Exhausted. That’s what 20 year-old, rap-phenom Chancelor Bennett, aka Chance The Rapper, should be by now. It all started when he dropped the video for his single “Juice” on January 31st. A few short months later, Chance dropped Acid Rap, a mixtape that’s both critically adored and wildly popular in the hip-hop blogosphere and beyond. As you probably know, Acid Rap propelled Chance into space. This summer he toured the world and opened with some of rap’s biggest names, from Eminem to Macklemore to Kendrick Lamar to Odd Future; recorded songs with both megastars (‘You Song’ on Lil Wayne’s Dedication 5’ and up-and-comers (‘Wendy N’ Becky’ with Joey BadA$$); and went on his own country-wide tour, the Social Experiment Tour, which spanned 30 cities in just under 2 months – it just ended on December 7th.
Last Monday night, on one of his final dates of the tour, Chance arrived at Oberlin College – a small liberal college, home to just under 3,000 students, located 35 minutes west of Cleveland, Ohio – and took the stage at the Dionysus Disco. The ‘Sco is in the basement of Oberlin’s Student Union and is fully equipped with a half-bar, slightly usable restrooms, a stage fit for a children’s church choir, and capacity for 250-300 uncomfortable people. In other words, it’s not exactly a place you’d expect the next big thing in hip-hop to be performing at. You’d expect Chance to at least be in Cleveland, possibly at the House of Blues, or maybe even the Grog Shop or Peabody’s. But no, sitting in a not-so-hidden parking lot right next door to ‘Sco was Chance‘s tour “bus,” a mini-van with “Acid Rap” detailed into the sides. But though his bus wasn’t a marvel, he’d nonetheless been selling out shows in nearly every city he’s been to; everyone – hip-hop heads, hipsters, word nerds, smokers, groupies, and generally curious individuals – has been clamoring to see this kid from the Windy City.
Accordingly, here he was, performing in the basement of a liberal arts college’s student center, in Ohio, early in December, as his first country-wide headlining tour was winding down. He didn’t have to leave his heart on the stage, he didn’t have to perform like this was his first show, he didn’t have to bring those Michael Jackson-esque dance moves that he’s been busting for the last six months, and he didn’t have to give not one, but two encore performances. He should’ve been tired, he should’ve been beaten down by the road, the studio and the shows. He should have been exhausted. Alas, somehow he was not.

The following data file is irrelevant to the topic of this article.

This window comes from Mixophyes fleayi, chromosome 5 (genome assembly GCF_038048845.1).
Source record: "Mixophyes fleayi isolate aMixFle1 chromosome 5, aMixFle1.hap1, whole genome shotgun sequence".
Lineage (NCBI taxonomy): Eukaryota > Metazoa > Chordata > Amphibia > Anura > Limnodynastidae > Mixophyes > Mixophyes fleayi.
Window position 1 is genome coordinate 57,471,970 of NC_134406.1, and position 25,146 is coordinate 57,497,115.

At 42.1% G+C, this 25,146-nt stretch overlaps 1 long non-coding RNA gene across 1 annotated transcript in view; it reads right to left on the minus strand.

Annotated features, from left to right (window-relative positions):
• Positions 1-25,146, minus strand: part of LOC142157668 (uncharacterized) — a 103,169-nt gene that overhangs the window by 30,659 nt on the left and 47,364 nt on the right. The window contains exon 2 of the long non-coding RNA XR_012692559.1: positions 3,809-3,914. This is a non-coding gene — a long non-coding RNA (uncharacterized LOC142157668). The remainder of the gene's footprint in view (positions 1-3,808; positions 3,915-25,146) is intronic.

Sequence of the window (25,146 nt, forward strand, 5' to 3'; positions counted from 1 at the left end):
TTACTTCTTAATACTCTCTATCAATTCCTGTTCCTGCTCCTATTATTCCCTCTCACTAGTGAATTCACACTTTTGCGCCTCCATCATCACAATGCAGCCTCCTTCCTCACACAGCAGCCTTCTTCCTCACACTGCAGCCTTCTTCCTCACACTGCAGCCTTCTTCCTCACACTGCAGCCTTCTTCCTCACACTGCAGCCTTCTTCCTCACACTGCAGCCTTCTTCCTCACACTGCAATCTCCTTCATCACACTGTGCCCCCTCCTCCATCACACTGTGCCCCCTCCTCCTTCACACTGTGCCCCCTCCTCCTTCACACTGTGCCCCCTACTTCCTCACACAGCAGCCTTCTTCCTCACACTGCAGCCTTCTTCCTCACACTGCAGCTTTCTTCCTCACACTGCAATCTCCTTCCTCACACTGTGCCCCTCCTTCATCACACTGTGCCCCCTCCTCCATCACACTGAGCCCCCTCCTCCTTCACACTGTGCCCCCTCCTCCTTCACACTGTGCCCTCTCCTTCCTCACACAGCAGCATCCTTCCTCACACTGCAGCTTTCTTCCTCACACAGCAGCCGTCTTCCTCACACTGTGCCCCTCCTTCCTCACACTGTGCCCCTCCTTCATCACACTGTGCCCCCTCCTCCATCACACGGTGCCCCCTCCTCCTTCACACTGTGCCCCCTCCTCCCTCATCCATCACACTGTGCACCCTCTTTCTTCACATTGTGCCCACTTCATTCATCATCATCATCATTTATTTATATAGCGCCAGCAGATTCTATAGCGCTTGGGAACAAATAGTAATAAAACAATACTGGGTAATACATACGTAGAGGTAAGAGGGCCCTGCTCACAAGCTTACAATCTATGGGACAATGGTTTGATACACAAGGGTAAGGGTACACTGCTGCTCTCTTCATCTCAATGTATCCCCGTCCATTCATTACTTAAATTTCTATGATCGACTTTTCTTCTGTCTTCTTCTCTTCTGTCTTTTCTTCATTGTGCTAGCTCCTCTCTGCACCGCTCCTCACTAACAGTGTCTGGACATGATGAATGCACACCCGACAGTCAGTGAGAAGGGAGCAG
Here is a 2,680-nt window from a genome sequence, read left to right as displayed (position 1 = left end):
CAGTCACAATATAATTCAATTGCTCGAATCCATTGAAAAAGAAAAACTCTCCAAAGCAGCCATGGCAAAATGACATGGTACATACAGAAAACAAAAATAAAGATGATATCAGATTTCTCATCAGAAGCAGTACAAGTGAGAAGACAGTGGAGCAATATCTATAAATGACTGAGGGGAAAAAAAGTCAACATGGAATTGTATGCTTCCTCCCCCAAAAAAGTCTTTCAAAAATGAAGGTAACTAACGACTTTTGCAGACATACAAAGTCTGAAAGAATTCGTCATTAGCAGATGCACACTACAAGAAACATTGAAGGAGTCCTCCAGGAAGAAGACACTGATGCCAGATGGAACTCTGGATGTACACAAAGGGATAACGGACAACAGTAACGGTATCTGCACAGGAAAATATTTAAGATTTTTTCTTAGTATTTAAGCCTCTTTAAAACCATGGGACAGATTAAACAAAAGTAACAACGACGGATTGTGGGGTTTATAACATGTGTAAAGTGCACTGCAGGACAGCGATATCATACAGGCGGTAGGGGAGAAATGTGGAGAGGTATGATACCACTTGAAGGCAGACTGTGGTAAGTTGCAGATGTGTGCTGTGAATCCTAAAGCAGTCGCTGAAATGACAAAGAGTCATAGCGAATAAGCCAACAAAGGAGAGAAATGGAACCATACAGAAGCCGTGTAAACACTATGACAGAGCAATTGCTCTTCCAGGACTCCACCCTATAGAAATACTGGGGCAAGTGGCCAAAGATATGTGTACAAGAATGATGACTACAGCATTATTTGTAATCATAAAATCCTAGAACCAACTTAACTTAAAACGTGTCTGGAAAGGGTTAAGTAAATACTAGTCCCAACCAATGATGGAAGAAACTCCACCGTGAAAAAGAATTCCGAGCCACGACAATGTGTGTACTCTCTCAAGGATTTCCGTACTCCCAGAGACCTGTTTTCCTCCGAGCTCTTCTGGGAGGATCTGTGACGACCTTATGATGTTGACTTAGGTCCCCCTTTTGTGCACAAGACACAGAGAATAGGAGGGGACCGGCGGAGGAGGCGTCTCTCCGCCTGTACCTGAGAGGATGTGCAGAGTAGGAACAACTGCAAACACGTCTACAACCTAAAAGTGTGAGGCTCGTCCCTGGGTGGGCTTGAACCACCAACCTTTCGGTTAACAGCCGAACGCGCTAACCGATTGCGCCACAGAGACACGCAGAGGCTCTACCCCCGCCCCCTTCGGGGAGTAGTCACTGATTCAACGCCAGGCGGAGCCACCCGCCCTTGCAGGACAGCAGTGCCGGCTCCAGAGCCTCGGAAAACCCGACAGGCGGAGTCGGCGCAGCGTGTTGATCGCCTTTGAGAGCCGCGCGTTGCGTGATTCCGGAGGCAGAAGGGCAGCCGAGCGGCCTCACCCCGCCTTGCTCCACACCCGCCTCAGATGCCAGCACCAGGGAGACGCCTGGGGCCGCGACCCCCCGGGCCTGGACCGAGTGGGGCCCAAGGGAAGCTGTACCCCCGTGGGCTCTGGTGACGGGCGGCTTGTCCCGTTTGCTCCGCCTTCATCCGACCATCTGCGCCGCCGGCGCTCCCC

When you play Acid Rap through your car speakers, or in your headphones, the tape is beautiful and bloated. The cover art is a cartoonish picture of Chance, lost in the woods, surrounded by his trippy world, and that’s exactly how the tape plays out. You never fully know where he’s going, but it’s worth the ride. The mixtape oscillates between stratospheric highs and painfully grounded lows. In a live setting, these dynamics are exploded even further. The Chicago acid jazz that influenced the mixtape is as important to the live show as Chance is. Chance frequently gave the floor to the instrumentation as often as he did himself, and the jazz vibe of the show made the emotional intimacy overwhelming. The complexity of Chance‘s songs really plays out a bit more raw in person. This tape is rejuvenating on record, but in a live setting, it’s actually kind of exhausting. Well, it was for the crowd. Chance himself? He just kept on going.
People used to – and still do – complain about seeing Lauryn Hill live because she would take her powerful, soulful songs and turn them into electro-future tracks. Fans wanted the hits, and they weren’t getting them – at least not the way they sound on her album. Chance flips the Lauryn approach on it’s head; where Hill changed her songs, and removed much of what made them soulful, Chance doubles down and super-sizes the soul. There’s trumpet solos by Nico Segal, there’s James Brown-meets-Footwork dance breaks, and on more than one occasion it felt like Chance was going to either breakdown crying or pass out on the spot. Live instrumentation has a way of doing that, especially when soul is involved. In fact, this set was soulful that it transformed the ‘Sco from a basement at a small liberal arts school to a speakeasy playing the latest and coolest jazz. On that stage, Chance wasn’t the latest incarnation of Kanye or Andre. Nah. Chance was the reincarnation Howlin’ Wolf, cooing at the moon, controlling the crowd, feeling every note, every word.
It felt unfair to have this boiling pot of talent trapped in a basement with a handful of fans jumping and screaming every word to every song, but at the same time it felt so right. When he finished that show, and the tour, it felt like things were winding down for the young kid from Chicago. It felt like he was just finishing one of the longest, most successful, and hardest working years in hip-hop. It was as if he had just finished a marathon. And at the end of the night, as he closed the show with “Chain Smoker,” we felt like that was the moment he would finally give in. We thought the lights would go down, the curtain would fall and he would collapse, exhausted. Instead, it felt like Chance the Rapper was just getting started.
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